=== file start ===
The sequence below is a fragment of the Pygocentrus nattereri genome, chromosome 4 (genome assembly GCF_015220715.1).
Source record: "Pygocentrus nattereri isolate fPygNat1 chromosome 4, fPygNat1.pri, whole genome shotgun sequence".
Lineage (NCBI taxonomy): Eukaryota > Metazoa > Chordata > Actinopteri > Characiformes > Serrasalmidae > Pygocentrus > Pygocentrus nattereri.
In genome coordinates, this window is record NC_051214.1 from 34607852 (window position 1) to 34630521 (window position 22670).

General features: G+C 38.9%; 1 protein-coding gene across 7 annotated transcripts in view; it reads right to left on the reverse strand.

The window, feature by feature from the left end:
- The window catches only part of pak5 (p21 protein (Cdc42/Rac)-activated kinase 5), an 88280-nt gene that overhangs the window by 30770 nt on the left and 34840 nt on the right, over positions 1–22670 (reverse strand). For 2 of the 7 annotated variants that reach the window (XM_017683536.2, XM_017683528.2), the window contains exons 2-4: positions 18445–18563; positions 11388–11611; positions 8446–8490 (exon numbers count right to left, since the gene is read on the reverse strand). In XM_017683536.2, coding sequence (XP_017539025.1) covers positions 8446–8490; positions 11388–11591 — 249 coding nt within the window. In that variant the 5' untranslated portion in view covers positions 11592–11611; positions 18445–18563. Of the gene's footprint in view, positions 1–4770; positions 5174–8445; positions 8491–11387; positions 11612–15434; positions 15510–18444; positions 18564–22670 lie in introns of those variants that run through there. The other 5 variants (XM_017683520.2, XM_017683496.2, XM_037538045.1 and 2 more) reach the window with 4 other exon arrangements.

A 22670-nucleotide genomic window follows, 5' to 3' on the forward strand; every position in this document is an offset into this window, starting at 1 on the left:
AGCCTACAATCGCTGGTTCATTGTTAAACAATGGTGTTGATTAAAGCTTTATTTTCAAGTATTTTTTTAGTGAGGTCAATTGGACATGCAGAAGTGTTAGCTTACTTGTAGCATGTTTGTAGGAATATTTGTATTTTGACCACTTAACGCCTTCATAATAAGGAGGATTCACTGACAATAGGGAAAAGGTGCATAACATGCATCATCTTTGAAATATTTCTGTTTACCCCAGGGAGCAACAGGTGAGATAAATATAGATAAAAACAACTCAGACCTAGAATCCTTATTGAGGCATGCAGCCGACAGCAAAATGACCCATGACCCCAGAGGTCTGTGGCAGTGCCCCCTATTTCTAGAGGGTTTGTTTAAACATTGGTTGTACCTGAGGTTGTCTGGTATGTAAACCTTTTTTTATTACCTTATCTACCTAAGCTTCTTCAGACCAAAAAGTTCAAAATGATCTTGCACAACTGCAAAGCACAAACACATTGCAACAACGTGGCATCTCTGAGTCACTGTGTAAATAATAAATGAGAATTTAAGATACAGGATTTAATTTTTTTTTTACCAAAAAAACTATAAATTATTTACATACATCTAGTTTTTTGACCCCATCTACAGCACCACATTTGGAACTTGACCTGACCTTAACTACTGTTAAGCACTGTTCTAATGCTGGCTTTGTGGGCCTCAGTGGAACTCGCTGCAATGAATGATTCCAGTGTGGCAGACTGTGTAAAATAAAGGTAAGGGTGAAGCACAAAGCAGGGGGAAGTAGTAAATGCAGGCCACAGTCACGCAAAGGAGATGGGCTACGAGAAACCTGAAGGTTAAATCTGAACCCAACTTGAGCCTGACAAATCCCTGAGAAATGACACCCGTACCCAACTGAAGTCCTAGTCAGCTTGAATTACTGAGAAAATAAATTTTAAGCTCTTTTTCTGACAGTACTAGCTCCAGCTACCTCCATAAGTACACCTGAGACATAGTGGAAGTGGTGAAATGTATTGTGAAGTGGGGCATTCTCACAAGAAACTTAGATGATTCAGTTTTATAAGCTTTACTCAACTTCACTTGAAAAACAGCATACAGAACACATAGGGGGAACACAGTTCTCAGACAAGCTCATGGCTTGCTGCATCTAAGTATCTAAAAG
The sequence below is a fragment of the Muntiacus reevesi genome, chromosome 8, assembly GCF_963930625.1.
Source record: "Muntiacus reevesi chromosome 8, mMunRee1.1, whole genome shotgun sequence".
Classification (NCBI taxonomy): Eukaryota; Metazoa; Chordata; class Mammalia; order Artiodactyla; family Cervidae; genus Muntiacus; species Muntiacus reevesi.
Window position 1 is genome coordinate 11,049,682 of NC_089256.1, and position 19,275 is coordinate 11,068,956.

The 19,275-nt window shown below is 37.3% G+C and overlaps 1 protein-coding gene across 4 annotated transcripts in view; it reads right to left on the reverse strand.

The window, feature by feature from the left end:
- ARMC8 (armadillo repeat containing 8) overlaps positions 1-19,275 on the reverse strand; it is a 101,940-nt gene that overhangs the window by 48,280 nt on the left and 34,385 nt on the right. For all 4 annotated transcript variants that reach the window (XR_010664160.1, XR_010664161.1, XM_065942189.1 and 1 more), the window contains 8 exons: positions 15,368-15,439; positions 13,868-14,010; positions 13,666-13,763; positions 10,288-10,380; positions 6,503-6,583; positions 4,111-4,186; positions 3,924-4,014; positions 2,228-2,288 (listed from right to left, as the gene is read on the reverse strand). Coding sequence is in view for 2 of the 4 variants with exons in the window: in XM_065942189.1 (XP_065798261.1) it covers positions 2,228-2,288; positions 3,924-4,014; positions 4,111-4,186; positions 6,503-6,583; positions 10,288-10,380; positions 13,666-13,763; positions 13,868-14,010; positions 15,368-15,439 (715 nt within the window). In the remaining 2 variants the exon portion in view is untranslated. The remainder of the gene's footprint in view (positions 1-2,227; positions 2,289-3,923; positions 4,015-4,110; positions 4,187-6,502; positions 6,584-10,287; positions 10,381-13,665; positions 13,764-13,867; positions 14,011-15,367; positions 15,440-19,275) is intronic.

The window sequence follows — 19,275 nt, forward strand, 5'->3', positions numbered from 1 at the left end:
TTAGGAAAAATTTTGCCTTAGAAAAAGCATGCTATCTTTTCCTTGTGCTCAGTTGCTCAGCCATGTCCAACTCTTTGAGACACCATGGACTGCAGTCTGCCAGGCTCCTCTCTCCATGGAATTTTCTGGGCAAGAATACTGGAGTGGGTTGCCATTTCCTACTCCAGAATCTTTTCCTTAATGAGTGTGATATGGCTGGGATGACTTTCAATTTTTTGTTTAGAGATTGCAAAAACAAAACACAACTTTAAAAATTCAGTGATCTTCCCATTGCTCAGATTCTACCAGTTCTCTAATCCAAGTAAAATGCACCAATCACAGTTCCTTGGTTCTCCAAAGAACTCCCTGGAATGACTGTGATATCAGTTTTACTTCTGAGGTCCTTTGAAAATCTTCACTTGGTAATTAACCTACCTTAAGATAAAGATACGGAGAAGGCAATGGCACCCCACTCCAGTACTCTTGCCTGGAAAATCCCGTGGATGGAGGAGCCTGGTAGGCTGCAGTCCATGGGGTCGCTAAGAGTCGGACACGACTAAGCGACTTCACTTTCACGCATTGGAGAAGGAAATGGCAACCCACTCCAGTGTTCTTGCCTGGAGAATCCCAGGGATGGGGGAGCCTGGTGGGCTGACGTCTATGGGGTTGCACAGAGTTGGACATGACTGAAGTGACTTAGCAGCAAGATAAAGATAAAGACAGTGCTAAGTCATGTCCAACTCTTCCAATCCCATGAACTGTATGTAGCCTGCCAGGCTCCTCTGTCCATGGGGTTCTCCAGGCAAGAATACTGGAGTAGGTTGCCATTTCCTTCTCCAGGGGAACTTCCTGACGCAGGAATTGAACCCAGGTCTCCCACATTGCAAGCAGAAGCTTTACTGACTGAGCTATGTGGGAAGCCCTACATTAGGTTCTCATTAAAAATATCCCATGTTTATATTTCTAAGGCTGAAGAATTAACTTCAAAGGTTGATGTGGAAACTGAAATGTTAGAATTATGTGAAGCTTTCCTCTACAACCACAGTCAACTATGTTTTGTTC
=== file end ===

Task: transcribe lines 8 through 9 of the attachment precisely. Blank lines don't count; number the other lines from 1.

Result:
A 22670-nucleotide genomic window follows, 5' to 3' on the forward strand; every position in this document is an offset into this window, starting at 1 on the left:
AGCCTACAATCGCTGGTTCATTGTTAAACAATGGTGTTGATTAAAGCTTTATTTTCAAGTATTTTTTTAGTGAGGTCAATTGGACATGCAGAAGTGTTAGCTTACTTGTAGCATGTTTGTAGGAATATTTGTATTTTGACCACTTAACGCCTTCATAATAAGGAGGATTCACTGACAATAGGGAAAAGGTGCATAACATGCATCATCTTTGAAATATTTCTGTTTACCCCAGGGAGCAACAGGTGAGATAAATATAGATAAAAACAACTCAGACCTAGAATCCTTATTGAGGCATGCAGCCGACAGCAAAATGACCCATGACCCCAGAGGTCTGTGGCAGTGCCCCCTATTTCTAGAGGGTTTGTTTAAACATTGGTTGTACCTGAGGTTGTCTGGTATGTAAACCTTTTTTTATTACCTTATCTACCTAAGCTTCTTCAGACCAAAAAGTTCAAAATGATCTTGCACAACTGCAAAGCACAAACACATTGCAACAACGTGGCATCTCTGAGTCACTGTGTAAATAATAAATGAGAATTTAAGATACAGGATTTAATTTTTTTTTTACCAAAAAAACTATAAATTATTTACATACATCTAGTTTTTTGACCCCATCTACAGCACCACATTTGGAACTTGACCTGACCTTAACTACTGTTAAGCACTGTTCTAATGCTGGCTTTGTGGGCCTCAGTGGAACTCGCTGCAATGAATGATTCCAGTGTGGCAGACTGTGTAAAATAAAGGTAAGGGTGAAGCACAAAGCAGGGGGAAGTAGTAAATGCAGGCCACAGTCACGCAAAGGAGATGGGCTACGAGAAACCTGAAGGTTAAATCTGAACCCAACTTGAGCCTGACAAATCCCTGAGAAATGACACCCGTACCCAACTGAAGTCCTAGTCAGCTTGAATTACTGAGAAAATAAATTTTAAGCTCTTTTTCTGACAGTACTAGCTCCAGCTACCTCCATAAGTACACCTGAGACATAGTGGAAGTGGTGAAATGTATTGTGAAGTGGGGCATTCTCACAAGAAACTTAGATGATTCAGTTTTATAAGCTTTACTCAACTTCACTTGAAAAACAGCATACAGAACACATAGGGGGAACACAGTTCTCAGACAAGCTCATGGCTTGCTGCATCTAAGTATCTAAAAG